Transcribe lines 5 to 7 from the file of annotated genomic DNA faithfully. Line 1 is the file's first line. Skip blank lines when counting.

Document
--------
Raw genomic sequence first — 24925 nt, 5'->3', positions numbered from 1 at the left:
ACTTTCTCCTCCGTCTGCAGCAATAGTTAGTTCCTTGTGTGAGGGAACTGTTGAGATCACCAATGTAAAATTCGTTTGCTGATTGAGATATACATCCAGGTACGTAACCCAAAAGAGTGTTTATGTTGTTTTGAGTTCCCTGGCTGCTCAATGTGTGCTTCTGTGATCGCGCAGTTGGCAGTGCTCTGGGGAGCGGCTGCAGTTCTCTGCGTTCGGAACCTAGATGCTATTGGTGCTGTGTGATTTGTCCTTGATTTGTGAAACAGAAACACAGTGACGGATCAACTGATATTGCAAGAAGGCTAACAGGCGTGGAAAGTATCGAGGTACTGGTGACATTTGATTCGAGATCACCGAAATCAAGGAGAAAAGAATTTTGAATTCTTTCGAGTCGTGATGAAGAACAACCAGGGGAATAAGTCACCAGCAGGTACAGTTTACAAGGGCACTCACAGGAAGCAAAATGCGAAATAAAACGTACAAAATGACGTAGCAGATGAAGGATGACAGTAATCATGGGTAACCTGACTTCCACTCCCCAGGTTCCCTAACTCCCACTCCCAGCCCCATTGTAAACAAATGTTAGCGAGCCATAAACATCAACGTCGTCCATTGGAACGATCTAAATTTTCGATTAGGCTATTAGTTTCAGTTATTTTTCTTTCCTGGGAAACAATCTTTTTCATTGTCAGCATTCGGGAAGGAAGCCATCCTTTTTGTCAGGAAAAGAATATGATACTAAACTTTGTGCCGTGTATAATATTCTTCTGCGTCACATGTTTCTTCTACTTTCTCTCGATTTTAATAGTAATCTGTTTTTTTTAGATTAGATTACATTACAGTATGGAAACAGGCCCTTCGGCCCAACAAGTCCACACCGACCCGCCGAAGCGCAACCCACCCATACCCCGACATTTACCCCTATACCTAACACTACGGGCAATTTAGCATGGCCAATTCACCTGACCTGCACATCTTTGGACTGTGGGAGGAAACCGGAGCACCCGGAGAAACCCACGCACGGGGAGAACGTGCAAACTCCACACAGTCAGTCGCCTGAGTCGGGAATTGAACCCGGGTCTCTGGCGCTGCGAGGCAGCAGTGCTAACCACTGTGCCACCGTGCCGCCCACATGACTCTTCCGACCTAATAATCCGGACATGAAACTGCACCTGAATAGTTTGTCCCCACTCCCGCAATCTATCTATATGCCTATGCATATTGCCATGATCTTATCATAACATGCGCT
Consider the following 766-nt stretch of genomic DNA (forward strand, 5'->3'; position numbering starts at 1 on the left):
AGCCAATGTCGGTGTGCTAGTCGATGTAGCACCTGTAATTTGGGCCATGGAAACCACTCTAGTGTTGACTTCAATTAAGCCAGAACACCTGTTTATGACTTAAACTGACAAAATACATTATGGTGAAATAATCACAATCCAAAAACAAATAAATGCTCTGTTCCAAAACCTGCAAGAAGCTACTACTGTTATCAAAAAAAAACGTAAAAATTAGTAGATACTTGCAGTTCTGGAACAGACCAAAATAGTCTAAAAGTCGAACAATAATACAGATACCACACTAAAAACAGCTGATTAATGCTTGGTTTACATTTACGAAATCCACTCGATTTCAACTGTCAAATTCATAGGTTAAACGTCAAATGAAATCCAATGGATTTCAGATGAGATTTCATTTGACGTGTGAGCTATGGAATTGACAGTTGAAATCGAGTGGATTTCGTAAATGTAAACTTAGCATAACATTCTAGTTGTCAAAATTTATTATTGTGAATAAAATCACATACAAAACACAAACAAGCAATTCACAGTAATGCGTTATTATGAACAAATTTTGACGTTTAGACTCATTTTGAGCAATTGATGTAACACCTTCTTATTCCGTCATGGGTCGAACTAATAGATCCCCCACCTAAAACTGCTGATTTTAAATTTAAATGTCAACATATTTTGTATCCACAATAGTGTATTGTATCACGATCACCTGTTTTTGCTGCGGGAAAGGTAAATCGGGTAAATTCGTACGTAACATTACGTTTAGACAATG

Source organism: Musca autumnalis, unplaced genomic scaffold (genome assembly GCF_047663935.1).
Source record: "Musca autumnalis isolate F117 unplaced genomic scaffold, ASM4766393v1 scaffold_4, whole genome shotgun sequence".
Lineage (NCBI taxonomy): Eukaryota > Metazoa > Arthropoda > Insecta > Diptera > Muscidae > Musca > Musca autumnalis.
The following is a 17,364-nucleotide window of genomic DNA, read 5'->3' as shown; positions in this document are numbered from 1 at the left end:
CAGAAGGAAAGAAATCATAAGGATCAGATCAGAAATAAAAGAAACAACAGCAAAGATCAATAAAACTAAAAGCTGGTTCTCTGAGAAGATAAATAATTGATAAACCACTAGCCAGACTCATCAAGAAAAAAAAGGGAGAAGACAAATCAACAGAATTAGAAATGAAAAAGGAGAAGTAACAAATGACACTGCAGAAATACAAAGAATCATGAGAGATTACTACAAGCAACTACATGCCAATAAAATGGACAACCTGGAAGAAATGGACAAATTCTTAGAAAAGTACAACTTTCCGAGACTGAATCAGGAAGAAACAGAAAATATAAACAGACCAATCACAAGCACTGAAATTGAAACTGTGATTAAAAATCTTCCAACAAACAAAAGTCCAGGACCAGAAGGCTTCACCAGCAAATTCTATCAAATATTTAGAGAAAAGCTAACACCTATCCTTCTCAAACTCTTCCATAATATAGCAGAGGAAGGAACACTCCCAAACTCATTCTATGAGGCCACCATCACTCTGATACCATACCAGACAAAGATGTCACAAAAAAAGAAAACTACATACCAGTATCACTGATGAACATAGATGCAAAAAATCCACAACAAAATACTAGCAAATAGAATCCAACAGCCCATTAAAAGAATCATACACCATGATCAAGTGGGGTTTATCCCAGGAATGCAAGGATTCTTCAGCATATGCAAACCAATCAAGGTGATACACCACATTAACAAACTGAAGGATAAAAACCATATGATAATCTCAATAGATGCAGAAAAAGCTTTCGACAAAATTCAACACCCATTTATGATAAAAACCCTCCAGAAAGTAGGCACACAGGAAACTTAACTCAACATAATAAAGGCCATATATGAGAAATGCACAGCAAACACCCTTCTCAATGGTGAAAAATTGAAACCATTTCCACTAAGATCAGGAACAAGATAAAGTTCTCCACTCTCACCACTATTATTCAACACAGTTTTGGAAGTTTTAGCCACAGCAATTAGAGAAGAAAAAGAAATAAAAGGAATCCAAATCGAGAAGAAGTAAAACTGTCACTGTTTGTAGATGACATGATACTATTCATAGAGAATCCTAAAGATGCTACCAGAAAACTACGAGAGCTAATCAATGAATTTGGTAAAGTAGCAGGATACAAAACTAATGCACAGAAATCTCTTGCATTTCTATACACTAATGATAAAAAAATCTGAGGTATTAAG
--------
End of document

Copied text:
Source organism: Musca autumnalis, unplaced genomic scaffold (genome assembly GCF_047663935.1).
Source record: "Musca autumnalis isolate F117 unplaced genomic scaffold, ASM4766393v1 scaffold_4, whole genome shotgun sequence".
Lineage (NCBI taxonomy): Eukaryota > Metazoa > Arthropoda > Insecta > Diptera > Muscidae > Musca > Musca autumnalis.